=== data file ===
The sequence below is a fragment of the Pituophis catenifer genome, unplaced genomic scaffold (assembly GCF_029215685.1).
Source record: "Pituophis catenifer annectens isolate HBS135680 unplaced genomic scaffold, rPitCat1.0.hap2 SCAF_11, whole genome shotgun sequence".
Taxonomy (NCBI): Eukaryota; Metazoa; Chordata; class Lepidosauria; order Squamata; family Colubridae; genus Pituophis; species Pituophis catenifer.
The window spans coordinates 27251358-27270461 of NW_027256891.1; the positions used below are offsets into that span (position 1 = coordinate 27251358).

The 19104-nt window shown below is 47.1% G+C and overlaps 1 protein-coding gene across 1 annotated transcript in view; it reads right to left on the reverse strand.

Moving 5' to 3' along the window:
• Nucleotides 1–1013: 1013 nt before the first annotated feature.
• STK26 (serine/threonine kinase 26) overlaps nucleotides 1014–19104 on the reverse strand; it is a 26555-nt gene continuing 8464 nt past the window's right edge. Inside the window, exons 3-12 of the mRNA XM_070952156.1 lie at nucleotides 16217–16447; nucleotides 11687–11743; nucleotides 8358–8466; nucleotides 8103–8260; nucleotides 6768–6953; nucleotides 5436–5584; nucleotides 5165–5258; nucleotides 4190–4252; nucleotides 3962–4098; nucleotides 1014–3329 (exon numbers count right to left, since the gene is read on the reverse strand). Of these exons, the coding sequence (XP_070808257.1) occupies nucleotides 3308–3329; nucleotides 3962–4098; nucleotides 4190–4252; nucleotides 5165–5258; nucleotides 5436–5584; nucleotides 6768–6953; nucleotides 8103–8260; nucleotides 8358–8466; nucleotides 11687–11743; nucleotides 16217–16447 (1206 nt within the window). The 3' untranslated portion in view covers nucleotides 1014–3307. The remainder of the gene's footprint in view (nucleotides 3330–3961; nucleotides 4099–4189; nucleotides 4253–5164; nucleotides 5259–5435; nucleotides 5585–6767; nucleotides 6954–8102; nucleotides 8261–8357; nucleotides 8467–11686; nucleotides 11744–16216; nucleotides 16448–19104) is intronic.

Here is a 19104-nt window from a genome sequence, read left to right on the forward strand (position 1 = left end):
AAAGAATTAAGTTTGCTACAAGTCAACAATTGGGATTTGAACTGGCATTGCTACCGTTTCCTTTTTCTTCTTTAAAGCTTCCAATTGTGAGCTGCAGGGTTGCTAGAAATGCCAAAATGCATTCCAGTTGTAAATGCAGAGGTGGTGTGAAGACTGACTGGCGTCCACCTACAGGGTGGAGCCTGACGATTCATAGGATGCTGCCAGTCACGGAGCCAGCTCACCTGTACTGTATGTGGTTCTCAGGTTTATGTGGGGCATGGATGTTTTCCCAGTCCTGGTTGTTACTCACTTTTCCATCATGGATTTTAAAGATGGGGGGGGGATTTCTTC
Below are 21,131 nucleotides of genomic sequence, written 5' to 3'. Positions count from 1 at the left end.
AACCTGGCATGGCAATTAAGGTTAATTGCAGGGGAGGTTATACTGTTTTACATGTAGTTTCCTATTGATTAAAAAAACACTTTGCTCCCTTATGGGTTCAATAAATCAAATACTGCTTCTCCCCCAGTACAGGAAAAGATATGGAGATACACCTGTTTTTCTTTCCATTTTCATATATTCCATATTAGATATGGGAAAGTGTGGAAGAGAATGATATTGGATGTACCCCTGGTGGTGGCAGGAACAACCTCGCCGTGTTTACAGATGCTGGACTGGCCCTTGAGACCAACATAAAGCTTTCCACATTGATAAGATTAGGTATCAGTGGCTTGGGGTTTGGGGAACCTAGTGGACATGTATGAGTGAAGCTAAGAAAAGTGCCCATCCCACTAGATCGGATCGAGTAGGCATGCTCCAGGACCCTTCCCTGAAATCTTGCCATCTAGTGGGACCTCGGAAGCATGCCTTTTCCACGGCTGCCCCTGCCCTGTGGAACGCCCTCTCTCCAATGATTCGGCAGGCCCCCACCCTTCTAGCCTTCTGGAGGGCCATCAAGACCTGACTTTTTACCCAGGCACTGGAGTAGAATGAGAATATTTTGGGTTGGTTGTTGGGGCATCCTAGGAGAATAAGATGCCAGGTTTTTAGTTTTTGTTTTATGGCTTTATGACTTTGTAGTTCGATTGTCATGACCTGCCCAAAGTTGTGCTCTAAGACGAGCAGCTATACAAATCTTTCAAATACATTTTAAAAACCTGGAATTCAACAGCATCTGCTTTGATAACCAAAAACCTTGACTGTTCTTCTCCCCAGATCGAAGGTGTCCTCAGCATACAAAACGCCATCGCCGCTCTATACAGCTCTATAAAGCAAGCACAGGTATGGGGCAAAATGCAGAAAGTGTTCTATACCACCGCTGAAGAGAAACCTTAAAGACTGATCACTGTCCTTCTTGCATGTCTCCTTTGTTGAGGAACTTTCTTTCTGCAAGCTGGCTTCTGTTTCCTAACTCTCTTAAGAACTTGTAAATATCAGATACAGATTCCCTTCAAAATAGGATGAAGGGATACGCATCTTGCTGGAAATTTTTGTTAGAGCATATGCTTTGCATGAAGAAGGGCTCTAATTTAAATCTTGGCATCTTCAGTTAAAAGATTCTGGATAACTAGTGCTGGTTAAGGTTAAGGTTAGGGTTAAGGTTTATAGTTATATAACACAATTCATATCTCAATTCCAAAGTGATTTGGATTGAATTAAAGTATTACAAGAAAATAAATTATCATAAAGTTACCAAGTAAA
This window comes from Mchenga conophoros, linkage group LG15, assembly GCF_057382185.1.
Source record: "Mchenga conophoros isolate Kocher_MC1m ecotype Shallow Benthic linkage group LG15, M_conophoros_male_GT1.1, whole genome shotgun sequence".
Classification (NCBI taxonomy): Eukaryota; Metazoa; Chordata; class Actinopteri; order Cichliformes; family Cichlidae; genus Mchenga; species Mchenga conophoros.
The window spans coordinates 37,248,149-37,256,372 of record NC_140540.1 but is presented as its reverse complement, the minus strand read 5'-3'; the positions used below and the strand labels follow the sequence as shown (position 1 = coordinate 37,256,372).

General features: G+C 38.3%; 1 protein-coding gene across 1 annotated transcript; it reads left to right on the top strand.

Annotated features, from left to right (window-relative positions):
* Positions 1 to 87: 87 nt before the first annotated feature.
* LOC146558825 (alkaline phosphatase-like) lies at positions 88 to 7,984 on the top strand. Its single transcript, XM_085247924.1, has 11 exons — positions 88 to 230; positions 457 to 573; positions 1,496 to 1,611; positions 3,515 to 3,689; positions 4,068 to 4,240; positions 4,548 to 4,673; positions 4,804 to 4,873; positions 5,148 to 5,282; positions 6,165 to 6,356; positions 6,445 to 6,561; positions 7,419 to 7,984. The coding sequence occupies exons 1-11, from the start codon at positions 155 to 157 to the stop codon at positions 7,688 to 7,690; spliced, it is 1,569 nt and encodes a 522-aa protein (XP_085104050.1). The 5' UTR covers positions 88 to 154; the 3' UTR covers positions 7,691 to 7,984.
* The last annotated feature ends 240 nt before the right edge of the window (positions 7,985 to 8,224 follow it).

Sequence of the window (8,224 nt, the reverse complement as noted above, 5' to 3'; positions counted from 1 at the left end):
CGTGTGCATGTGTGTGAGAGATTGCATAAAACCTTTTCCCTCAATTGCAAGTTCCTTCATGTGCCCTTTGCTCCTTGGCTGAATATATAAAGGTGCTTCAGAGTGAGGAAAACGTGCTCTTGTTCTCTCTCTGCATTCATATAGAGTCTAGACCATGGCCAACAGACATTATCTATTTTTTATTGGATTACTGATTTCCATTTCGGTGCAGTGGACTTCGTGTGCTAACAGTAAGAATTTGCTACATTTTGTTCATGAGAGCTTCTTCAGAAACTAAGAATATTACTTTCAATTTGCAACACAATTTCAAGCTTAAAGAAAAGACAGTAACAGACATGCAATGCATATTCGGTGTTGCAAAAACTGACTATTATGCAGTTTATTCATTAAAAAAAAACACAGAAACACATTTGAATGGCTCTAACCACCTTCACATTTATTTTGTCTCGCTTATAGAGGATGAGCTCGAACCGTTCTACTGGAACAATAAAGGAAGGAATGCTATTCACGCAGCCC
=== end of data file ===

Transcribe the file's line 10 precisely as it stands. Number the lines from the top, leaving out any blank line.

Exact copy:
AAAGAATTAAGTTTGCTACAAGTCAACAATTGGGATTTGAACTGGCATTGCTACCGTTTCCTTTTTCTTCTTTAAAGCTTCCAATTGTGAGCTGCAGGGTTGCTAGAAATGCCAAAATGCATTCCAGTTGTAAATGCAGAGGTGGTGTGAAGACTGACTGGCGTCCACCTACAGGGTGGAGCCTGACGATTCATAGGATGCTGCCAGTCACGGAGCCAGCTCACCTGTACTGTATGTGGTTCTCAGGTTTATGTGGGGCATGGATGTTTTCCCAGTCCTGGTTGTTACTCACTTTTCCATCATGGATTTTAAAGATGGGGGGGGGATTTCTTC